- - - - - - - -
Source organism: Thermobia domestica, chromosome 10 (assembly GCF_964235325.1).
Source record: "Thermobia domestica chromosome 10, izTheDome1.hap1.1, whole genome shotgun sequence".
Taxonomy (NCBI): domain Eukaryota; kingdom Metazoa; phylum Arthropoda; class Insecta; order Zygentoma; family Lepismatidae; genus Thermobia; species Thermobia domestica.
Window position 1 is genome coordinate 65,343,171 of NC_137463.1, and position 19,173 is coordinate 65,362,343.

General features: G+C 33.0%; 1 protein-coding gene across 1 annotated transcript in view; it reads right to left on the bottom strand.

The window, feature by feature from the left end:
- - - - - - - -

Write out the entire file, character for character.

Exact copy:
Source organism: Thermobia domestica, chromosome 10 (assembly GCF_964235325.1).
Source record: "Thermobia domestica chromosome 10, izTheDome1.hap1.1, whole genome shotgun sequence".
Taxonomy (NCBI): domain Eukaryota; kingdom Metazoa; phylum Arthropoda; class Insecta; order Zygentoma; family Lepismatidae; genus Thermobia; species Thermobia domestica.
Window position 1 is genome coordinate 65,343,171 of NC_137463.1, and position 19,173 is coordinate 65,362,343.

General features: G+C 33.0%; 1 protein-coding gene across 1 annotated transcript in view; it reads right to left on the bottom strand.

The window, feature by feature from the left end: